Timeline home

History of music and technology

  • Edison-Phonograph

    Edison invents the "Phonograph". Used cylindrical wax tubes.
  • Emile Berliner-MIcrophone

    Emile Berliner invents the first microphone and sells the design to Bell Telephone.
  • Emile Berliner-Gramophone

    Emile Berliner invents the first flat record player called the gramophone. She licensed recording companies that made 70" records.
  • Valdemar Poulsen-Magnetic recording

    Vlademar Poulsen invents magnetic wire recording.
  • Louis Glass-Modern jukebox

    Louis Glass invents the modern Jukebox and instals it in the Palais Saloon. Much like jukeboxes today, Louis Glass' version was a coin operated phonograph.
  • THe international Copyright Aggrement

    The International Copyright agreement is adopted in other countries.
  • Music business gets bigger

    People and companies take the music industry more seriously and start renting office space for the purpose of recording.
  • "Ater the Ball"

    The first "million seller" was "After the Ball" by Chrles K. Haris. (Composer, and publisher.)
  • Music in Movies

    The Lumiere Brothers use a piano acompaniment with the motion picture program.
  • Wireless Telegraphy

    Guglielmo Marconi is granted the first patent for Wireless telegraphy.
  • Flat disk Mass-Productiohn

    Eldredge Johnson perfecrs first system of mass duplication of records.
  • "The Electric Theater"

    Opened by Tomas L Tally in Los Angeles: First Nickelodeon.
  • "Victorola"

    RCA Victorola model record player is introduced. It has a variable turntable.
  • Double sided phonograph

    First double sided phonograph record introduced by columbia.
  • First public radio broadcast

    Charles "doc" Herrold begins the first public radio broadcasting of voice and music from San Jose, California.
  • Columbia drops cylinders

    Disk recordings overtake cylinders in the popular market.
  • Edison Co. disk player

    Edison Co. introduces a disk player, since the cylinder market is gone.
  • "The Squaw Man"

    Cecil B. DeMille and Jesse Lasky produce the first "feature-length" film.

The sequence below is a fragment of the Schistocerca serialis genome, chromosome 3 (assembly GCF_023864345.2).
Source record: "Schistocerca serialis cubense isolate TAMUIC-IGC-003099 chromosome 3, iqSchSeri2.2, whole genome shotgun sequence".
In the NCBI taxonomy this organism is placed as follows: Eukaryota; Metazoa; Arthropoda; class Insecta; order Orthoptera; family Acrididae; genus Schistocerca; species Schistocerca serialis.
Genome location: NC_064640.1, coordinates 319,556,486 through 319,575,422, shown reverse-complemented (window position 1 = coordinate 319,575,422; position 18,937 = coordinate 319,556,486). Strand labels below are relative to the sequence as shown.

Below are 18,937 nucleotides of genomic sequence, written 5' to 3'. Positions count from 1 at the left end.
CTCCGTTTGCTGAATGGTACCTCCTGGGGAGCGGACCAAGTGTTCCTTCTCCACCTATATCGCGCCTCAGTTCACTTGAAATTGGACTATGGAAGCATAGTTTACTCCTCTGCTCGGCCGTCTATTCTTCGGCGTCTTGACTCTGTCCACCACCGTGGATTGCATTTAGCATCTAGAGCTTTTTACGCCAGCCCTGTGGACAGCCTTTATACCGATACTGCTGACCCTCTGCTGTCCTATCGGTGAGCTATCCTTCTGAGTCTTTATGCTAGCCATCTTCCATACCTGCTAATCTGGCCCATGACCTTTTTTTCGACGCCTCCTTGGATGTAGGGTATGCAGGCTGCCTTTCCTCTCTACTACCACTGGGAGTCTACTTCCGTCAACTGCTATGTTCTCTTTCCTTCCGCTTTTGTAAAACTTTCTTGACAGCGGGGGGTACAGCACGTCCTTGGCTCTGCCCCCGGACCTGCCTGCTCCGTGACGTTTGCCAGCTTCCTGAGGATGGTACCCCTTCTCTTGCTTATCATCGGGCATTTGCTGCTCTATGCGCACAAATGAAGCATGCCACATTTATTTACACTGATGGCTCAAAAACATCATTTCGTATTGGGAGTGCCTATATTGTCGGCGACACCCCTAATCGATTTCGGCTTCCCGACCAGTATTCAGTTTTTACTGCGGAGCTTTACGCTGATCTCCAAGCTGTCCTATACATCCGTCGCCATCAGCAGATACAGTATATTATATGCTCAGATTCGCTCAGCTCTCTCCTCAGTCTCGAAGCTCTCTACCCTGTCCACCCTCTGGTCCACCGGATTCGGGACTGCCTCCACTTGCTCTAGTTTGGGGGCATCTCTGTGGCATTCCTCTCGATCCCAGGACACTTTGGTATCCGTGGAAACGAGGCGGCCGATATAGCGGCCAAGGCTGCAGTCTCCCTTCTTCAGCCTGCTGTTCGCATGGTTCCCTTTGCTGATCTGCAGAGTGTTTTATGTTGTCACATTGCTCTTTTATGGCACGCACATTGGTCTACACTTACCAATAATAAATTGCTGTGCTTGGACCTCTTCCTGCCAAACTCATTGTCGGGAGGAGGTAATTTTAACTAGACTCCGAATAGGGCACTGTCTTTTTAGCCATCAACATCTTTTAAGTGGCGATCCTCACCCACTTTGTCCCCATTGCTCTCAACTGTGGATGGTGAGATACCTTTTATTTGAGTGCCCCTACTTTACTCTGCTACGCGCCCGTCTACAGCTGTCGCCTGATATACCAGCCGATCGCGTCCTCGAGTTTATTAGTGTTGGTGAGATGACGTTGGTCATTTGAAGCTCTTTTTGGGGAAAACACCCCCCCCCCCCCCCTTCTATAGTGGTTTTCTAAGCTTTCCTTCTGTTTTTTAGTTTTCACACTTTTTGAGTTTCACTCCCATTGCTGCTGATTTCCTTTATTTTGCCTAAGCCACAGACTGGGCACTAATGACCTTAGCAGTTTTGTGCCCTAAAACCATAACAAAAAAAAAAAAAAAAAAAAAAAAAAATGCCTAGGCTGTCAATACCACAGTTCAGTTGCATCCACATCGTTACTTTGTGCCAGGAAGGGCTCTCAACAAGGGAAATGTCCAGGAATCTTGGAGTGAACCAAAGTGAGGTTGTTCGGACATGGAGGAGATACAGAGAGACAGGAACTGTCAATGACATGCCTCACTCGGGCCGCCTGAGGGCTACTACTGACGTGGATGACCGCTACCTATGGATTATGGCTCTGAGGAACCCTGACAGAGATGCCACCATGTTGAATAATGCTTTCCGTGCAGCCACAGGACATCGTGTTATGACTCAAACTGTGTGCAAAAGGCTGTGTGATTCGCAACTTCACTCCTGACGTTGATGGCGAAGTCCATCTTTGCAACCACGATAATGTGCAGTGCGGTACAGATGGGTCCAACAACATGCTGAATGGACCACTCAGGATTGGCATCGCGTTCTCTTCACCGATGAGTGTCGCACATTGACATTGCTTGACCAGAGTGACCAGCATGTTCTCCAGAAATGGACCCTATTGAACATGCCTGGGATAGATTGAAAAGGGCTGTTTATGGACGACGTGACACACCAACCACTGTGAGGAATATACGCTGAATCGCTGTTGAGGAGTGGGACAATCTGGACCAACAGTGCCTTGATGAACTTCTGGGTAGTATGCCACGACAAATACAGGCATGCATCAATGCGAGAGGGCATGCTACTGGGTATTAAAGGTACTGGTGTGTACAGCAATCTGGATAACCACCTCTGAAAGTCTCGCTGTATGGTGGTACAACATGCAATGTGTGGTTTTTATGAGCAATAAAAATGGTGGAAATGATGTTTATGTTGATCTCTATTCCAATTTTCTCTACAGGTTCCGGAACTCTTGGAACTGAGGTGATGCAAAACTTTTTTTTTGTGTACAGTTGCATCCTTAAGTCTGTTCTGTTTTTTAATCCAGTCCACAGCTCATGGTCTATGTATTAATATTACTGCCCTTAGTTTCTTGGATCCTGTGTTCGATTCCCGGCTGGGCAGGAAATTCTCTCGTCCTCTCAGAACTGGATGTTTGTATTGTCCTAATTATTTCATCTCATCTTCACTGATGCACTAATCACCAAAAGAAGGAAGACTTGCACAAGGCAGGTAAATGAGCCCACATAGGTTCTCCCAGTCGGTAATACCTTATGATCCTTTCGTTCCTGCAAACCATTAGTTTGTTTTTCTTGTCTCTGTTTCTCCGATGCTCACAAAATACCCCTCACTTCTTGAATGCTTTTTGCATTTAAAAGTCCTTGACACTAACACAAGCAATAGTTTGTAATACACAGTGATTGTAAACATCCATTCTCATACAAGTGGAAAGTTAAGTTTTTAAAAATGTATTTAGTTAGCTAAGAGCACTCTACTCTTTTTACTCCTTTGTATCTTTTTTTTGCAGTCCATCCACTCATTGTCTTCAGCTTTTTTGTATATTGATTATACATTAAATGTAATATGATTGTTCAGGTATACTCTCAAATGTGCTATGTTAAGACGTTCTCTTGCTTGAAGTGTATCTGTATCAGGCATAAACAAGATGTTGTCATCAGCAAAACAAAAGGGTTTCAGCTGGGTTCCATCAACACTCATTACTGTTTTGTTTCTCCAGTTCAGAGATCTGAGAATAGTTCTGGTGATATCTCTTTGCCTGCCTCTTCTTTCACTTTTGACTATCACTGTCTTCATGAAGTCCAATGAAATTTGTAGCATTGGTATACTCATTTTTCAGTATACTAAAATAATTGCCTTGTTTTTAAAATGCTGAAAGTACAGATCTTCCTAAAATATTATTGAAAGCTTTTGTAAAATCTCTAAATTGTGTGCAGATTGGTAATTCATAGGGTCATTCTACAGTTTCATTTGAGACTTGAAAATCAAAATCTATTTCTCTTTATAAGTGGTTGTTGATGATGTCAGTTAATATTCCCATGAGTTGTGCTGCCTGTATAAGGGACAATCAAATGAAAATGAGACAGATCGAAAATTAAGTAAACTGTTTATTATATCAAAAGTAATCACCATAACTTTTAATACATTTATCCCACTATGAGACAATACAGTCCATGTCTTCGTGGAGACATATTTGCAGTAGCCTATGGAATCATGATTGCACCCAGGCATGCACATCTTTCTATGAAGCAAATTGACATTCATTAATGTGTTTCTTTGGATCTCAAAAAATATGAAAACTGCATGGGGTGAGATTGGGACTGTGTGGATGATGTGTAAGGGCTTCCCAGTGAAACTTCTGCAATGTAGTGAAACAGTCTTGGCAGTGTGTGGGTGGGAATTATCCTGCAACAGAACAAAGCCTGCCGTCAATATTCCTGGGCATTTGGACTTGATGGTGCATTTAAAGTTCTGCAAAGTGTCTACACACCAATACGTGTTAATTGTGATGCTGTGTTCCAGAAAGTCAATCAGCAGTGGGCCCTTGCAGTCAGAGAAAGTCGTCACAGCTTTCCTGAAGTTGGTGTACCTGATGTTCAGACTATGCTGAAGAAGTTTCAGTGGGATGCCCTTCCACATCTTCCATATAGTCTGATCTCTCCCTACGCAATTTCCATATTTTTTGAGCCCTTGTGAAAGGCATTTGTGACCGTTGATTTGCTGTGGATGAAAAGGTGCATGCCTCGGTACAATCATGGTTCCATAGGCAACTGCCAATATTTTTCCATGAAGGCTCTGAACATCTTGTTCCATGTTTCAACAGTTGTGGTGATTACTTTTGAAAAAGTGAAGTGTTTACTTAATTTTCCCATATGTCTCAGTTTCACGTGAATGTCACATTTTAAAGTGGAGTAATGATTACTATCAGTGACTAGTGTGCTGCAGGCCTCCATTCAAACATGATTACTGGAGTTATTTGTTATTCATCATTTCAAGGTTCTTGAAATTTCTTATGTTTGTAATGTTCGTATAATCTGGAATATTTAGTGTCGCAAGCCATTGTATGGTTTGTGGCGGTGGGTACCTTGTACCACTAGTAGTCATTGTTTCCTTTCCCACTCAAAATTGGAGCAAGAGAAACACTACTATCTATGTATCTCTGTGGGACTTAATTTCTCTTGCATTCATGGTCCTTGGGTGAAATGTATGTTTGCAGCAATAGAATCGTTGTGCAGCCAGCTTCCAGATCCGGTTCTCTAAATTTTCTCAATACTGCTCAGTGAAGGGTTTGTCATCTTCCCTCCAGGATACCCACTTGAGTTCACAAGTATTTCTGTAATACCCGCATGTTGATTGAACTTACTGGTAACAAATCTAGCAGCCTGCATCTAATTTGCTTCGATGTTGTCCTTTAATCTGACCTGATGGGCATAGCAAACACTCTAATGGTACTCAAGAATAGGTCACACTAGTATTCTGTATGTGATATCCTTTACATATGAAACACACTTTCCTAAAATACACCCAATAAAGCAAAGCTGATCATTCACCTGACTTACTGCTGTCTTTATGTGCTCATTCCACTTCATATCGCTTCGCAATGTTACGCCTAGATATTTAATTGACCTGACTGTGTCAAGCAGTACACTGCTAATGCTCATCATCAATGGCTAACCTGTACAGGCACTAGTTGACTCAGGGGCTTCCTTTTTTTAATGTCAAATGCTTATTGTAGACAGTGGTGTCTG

• Transcontinental Phonecall

    From New York to San Francisco.
  • "Record Changer"

    The first automatic record changer turntable is patented for a stack of 78's.
  • Device to sync music to movies

    The first device that is connected by gears to the projector on a 16' turntable. An operator would have to constantly sync the music with the frame of the projector.
  • 33.5 RPm sync system

    Bell Labs. Develops 33.5 rpm disk system to sync a music track for Warner Bros. Film "Don Juan"
  • Mechanical Television invented

    Scotsman John Logie Baird invents mechanical television which he calls a "Televisor".
  • Standardized phonograph RPM

    RCA convinces phonograph producers to standardize on 78.26 RPM
  • FIrst Music Chart of Performed Songs

    Billboard magazine publishes its first music chart of performed songs.
  • Television demonstration

    Scotsman John Logie Baird demonstrates his mechanical television. The signal is broadcasted from England to the United States.
  • Edison Co. Staps Audio production.

    Edison Co. Stops the manufacturing of sound recordings.
  • Don Lee radio chain joins CBS

    The Don Lee Radio broadcast chain joins CBS. The name is later changed to Mutual in 1936.
  • "It Don't Mean a Thaing if it Ain't Got That Swing"

    The Duke Ellington recording of "It Don't Mean a Thaing if it Ain't Got That Swing" starts the "swing music" dance craze.
  • First magnetic tape recorder.

    AEG/Telefunken shows the first magnetic tape recorder in germany.
  • "Pepsi Cola Hits The Spot"

    Eric Siday and Ginger Johnson wrote the first radio jingle titled. "Pepsi Cola Hits The Spot"
  • FM Broadcasting begins

    Regular FM broadcasting begins in Ney York.
  • ASCAP Feuds with Radio Networks

    This spawns the birth of a rival U.S. performance based recording and radion industry.
  • Recording ban

    James Petrillo's American Feeration of Musicians Union begins a recording ban to force record companies to pay royalties. This starts the decline of the Big Band era.
  • Period: to

    Magnetic tape recordings brought to america

    Captured German magnetic tape recorders brought to the United States which are copied for commercial use
  • Magnetic recordings brought to America

    Captured German magnetic tape recorders brought to the United States which are copied for commercial use.
  • Worlds first transistor

    assembles the world's first transistor.
  • 33 1\3 LP

    The commercial 33 1/3 LP (Long Playing) microgroove (1-mil) disc is introduced by Dr. Peter Goldmark of Columbia Records; the first LP disk is released; it is 10" Columbia record #4001 performed by classical violinist Yehudi Menuhin.